Guidelines for Securing Continuous Integration/Continuous Delivery Environments
The US Cybersecurity and Infrastructure Security Agency (CISA) and the National Security Agency (NSA) have jointly published guidelines for securing Continuous Integration/Continuous Delivery (CI/CD) environments. The document describes the attack surface, offers three potential threat scenarios, and makes recommendations for threat mitigation and hardening CI/CD cloud deployments.
The threat scenarios in this document are good starting points for tabletop exercises. CI/CD pipelines and DevOps processes are often tightly coupled with business processes and very different between organizations. A really good playbook to protect CI/CD for Business/Agency A might not work at all for Business/Agency B.
The report explains the conditions, threats, and issues in language that is easy to understand, and can help you build understanding of the issues without mentioning Log4-J or SolarWinds. The recommendations, including validation of code signatures, using accounts with limited lifespan, MFA, and keeping systems and services patched/updated are a conversation you can have with your teams to see where you can raise the bar as well as better understand your developers’ needs.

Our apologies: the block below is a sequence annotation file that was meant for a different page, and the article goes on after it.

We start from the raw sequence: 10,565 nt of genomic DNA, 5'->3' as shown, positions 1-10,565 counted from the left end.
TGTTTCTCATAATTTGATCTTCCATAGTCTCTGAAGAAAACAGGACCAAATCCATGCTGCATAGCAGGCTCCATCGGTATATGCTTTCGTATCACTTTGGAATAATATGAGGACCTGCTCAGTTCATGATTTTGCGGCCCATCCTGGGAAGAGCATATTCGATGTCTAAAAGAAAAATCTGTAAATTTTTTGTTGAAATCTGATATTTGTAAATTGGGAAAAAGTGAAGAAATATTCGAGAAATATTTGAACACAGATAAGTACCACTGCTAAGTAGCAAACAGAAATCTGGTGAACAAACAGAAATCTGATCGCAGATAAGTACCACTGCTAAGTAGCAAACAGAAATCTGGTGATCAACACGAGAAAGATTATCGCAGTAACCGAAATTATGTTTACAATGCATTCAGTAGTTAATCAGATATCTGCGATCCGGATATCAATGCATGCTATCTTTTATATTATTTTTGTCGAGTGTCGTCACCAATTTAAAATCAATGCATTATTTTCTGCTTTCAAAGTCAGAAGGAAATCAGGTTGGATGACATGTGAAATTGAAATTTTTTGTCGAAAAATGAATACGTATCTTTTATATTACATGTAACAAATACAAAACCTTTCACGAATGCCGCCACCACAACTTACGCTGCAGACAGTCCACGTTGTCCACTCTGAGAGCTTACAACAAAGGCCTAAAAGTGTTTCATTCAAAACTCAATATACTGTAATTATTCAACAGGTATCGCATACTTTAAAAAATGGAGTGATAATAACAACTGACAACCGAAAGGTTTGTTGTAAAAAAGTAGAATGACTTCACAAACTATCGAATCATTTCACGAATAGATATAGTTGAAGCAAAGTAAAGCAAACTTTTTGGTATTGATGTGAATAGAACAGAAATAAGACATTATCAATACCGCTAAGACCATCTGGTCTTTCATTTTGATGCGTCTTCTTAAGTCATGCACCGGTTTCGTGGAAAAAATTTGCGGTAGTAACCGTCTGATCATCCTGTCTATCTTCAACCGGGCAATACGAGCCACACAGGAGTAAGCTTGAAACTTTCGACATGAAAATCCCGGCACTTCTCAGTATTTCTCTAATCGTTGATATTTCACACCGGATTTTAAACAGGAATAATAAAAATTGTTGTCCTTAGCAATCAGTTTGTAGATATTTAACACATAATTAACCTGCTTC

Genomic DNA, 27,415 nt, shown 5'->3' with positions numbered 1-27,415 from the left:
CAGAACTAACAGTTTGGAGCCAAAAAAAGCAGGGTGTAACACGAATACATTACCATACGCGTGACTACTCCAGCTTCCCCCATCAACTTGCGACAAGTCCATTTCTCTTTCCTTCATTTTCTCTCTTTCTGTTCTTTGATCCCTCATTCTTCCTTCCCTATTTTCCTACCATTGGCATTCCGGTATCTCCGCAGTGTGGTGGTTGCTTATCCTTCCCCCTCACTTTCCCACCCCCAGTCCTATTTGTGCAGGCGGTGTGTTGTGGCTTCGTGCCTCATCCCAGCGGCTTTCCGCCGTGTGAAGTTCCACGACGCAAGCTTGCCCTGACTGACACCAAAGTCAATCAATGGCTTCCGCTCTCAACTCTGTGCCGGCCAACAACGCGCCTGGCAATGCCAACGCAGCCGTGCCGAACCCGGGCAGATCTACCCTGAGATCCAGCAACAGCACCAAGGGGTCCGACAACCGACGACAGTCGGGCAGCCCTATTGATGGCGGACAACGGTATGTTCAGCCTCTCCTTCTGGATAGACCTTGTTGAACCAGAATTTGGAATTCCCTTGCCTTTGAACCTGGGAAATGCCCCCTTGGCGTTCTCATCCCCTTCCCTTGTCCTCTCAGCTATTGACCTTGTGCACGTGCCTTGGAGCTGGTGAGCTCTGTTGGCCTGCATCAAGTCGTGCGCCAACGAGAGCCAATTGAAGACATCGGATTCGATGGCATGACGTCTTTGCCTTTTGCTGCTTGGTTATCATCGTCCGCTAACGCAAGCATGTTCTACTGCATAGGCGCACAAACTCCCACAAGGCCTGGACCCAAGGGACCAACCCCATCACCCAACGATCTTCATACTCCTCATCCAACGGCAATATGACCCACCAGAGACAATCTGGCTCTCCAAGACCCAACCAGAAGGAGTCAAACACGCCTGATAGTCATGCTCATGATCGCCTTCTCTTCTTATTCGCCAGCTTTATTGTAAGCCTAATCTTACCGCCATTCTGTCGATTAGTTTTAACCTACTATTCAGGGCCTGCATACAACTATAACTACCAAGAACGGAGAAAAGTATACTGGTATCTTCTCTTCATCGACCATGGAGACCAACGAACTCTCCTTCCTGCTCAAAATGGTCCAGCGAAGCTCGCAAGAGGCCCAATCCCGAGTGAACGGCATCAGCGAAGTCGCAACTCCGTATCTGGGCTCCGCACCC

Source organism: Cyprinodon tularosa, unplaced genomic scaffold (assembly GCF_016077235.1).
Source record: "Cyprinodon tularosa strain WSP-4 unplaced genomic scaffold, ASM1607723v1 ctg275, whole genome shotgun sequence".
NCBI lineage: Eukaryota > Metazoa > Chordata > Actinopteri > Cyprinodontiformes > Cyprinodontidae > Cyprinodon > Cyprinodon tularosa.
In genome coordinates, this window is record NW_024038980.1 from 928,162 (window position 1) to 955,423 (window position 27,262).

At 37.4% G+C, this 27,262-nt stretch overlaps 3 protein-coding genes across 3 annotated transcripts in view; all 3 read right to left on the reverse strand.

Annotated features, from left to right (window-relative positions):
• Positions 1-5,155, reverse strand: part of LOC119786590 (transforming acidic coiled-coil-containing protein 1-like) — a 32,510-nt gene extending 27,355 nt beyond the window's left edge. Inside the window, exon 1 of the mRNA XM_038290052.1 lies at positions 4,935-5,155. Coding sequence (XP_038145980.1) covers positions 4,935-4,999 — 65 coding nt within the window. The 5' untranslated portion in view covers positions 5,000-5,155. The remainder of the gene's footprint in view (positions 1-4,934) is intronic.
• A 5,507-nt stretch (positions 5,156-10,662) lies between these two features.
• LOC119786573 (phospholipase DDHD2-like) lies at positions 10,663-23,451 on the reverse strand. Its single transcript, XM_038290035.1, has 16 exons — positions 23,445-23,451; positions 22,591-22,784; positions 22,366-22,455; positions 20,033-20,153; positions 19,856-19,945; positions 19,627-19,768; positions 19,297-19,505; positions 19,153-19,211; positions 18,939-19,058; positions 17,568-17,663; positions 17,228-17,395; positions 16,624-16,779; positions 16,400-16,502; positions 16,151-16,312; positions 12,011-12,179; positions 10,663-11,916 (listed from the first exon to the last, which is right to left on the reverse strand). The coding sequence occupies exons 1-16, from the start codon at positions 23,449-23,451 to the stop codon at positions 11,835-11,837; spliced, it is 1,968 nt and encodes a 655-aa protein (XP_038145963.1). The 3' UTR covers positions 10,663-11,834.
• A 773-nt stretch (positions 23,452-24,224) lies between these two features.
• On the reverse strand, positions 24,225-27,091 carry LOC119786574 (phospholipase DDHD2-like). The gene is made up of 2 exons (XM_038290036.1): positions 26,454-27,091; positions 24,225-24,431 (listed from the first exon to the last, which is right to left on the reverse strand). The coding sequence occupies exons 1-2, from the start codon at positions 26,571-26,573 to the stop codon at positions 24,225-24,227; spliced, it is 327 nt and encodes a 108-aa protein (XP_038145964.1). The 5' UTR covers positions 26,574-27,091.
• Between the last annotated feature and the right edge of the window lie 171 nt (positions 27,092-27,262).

If adversaries gain access to a software developer’s environment, then undoubtably bad things can happen. The same is true if they gain access to any organization’s enterprise. The guidance published by CISA and NSA is useful, but first, adopt and implement an established cybersecurity framework (i.e., NIST CSF, NIST 800-53, CIS) for the entire enterprise.